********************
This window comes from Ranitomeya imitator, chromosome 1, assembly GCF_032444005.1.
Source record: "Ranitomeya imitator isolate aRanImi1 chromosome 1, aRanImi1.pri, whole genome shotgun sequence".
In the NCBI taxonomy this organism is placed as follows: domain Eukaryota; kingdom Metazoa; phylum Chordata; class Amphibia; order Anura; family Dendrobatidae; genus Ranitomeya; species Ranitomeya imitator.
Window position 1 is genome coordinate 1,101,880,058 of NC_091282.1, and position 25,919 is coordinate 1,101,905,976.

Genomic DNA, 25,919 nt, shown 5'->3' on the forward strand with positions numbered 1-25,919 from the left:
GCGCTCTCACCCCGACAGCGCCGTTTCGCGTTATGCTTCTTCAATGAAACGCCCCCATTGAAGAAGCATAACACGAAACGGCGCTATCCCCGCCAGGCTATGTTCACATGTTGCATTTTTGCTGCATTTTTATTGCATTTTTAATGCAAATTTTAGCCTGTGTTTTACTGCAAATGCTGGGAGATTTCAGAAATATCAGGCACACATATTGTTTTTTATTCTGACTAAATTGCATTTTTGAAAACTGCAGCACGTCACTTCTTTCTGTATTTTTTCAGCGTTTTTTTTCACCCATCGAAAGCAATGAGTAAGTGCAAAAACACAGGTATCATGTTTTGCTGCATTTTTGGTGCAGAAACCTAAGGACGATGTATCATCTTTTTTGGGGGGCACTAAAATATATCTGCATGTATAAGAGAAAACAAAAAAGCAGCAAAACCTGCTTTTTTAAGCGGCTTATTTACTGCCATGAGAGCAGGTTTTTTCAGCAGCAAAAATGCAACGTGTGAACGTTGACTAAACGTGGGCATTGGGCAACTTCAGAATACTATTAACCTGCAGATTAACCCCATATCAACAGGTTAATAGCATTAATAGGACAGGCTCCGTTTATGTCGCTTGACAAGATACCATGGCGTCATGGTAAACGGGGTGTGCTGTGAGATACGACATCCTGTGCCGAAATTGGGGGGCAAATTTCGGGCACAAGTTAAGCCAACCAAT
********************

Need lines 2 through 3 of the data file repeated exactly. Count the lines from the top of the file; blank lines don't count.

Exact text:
Source record: "Ranitomeya imitator isolate aRanImi1 chromosome 1, aRanImi1.pri, whole genome shotgun sequence".
In the NCBI taxonomy this organism is placed as follows: domain Eukaryota; kingdom Metazoa; phylum Chordata; class Amphibia; order Anura; family Dendrobatidae; genus Ranitomeya; species Ranitomeya imitator.